Thirty Third Approach to Het Steen: It’s not you it’s me (how to say goodbye to a painting; part one)

Friday Afternoon, National Gallery, London: 10th August

Peter Paul Rubens: ‘A View of Het Steen in the Early Morning’, 1636. Oil on Oak. 131 x 229.cm. National Gallery, London

Rising dawn, the sun chasing away darkness, brightness sweeping across the land taking the carter with it.

In any long-term relationship what do you see when you look at your co-relatee? When that relationship is with a painting you see (mostly) the history of your discoveries. For example when you tried to find figures on the tower. Or, thought about the role of the fallen tree trunk. Or, wondered about the walk to Malines (the tower on the horizon) and how long that walk would take (three or four hours if memory serves). Sitting down to see the work again becomes a reunion not an analysis.

Peter Paul Rubens: ‘A View of Het Steen in the Early Morning’, 1636. Oil on Oak. 131 x 229.cm. National Gallery, London. Detail The Trees

There are new things to find, in life as in paintings I’m sure. I’ve just noticed that the horizon is higher at one point, between the trees, without real reason; again demonstrating that this is a painting made for personal pleasure. How are the tallest group of trees today?

Leonardo, in his notebooks says that:

“All the branches of trees at every stage of their height, united together, are equal to the thickness of their trunk”.

Rubens does not quite follow that prescription, perhaps because they are mostly silver birches, Northern trees not following Southern idealised formulas. Although  Ruskin some three hundred and fifty years later writing in ‘Modern Painters’ said much the same thing:

‘First, then neither the stems nor the boughs of any of the above trees taper [oak, elm, ash, hazel, willow, birch, beech, poplar, chestnut, pine, mulberry, olive, ilex, carubbe and such others], except where they fork. Whenever a stem sends of a branch, or a branch a lesser bough, or a lesser bow a bud, the stem or the branch is, on the instant, less in diameter by the exact quantity of the branch or the bough they have sent off, and they remain of the same diameter; or if there be any change, rather increase than diminish until they send off another branch or bough. This law is imperative and without exception; …so that if all the twigs and sprays at the top and sides of the tree, which are and have been could be united without loss of space, they would form a round log of the diameter of the trunk from which they spring”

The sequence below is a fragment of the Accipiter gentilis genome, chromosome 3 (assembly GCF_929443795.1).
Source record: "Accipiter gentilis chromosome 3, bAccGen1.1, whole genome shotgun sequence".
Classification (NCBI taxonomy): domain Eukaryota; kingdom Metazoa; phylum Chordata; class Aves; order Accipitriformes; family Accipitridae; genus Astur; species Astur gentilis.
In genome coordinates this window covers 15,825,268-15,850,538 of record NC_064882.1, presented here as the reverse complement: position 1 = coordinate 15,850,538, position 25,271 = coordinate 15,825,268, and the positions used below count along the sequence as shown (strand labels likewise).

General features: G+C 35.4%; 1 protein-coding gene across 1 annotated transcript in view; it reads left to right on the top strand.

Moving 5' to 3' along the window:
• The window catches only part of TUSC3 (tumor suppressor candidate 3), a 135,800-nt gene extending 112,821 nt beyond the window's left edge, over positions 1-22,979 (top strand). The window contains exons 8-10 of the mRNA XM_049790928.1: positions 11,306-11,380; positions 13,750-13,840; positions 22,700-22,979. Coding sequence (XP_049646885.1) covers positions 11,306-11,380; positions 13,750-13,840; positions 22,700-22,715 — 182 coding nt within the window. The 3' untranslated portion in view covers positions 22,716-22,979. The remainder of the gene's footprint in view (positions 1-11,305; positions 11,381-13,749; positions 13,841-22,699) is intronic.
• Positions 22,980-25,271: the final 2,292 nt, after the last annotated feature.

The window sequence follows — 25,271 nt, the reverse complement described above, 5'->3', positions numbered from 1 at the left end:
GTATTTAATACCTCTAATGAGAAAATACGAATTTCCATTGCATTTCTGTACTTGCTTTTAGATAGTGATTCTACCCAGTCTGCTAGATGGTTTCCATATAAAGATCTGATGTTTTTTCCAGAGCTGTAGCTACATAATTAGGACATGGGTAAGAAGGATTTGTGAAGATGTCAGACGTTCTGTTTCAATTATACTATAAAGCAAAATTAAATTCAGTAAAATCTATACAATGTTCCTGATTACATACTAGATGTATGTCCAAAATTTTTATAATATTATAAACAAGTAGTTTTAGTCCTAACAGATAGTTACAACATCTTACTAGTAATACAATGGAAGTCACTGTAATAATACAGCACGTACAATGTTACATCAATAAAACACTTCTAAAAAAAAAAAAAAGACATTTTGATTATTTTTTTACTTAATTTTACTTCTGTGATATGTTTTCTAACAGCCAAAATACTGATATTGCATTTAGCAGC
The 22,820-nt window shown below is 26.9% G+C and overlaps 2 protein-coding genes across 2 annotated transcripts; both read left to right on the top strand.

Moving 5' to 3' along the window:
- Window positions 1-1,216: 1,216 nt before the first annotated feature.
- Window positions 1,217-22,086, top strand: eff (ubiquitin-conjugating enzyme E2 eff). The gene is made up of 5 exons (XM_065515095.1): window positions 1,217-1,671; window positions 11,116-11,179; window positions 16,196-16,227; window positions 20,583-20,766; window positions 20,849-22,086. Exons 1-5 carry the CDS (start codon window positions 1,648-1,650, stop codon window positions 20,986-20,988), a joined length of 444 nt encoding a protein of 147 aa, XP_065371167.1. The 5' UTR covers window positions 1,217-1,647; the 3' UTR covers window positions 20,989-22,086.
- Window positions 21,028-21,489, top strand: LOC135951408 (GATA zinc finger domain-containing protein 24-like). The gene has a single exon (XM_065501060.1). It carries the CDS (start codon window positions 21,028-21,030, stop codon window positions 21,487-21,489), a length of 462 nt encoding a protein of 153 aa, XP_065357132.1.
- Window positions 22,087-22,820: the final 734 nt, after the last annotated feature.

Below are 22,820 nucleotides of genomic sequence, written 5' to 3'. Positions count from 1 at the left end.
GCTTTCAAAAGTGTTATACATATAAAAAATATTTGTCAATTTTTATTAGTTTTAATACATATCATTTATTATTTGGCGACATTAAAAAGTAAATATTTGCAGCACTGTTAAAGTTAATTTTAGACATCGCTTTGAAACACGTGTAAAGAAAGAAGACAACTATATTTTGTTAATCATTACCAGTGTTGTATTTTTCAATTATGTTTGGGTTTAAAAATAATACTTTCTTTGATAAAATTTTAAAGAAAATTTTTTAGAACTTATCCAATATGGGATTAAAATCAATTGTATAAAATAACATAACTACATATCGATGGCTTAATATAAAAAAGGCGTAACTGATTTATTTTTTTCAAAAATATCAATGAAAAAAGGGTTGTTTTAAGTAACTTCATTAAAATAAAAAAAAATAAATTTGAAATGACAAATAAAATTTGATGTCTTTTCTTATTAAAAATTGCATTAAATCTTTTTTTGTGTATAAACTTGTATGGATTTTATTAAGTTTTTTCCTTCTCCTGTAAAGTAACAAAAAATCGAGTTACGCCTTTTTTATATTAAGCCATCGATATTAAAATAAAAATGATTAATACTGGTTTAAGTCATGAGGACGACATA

It’s no wonder Ruskin wrote so much, it took him some seven or eight hundred words to say what Leonardo put in twenty.

The gallery is empty this afternoon, a combination of the Olympics and the twenty five minute bag search queue to get in; the theatre of surveillance. Everyone in London seems to be wearing a lanyard around their neck with a huge laminated pass, the most important have several. Are the hunter and the carter and companion wearing their access all area passes to this celebratory pictorial space, the dog too? There are no visible gates and fences, is it an inclusive open area, retirement to a grand manor and vast grounds open to all?

How do you know when a relationship, with a painting anyway, has come to an end or needs a bit of space? I have been writing about this painting for years, ten or more, and looking at it for thirty maybe. But, sadly it might be time for a trial separation. How do you say to an art work: “It’s not you, It’s me”?

Advertisements
3 comments
  1. Ann Marquez said:

    A long time ago, my muse dropped off an idea for an art project that includes the creation of a cottonwood. I’ve recently em”barked” on a quest to find the perfect cottonwood to use as a model. Love this post. 😉

    • Dear Ann, many thanks for your comments: it is greatly appreciated. How does one create a cottonwood? I thought that it was a huge tree, great pun though. all the best Mark

      • Ann Marquez said:

        😀

Leave a Reply

Fill in your details below or click an icon to log in:

WordPress.com Logo

You are commenting using your WordPress.com account. Log Out / Change )

Twitter picture

You are commenting using your Twitter account. Log Out / Change )

Facebook photo

You are commenting using your Facebook account. Log Out / Change )

Google+ photo

You are commenting using your Google+ account. Log Out / Change )

Connecting to %s

%d bloggers like this: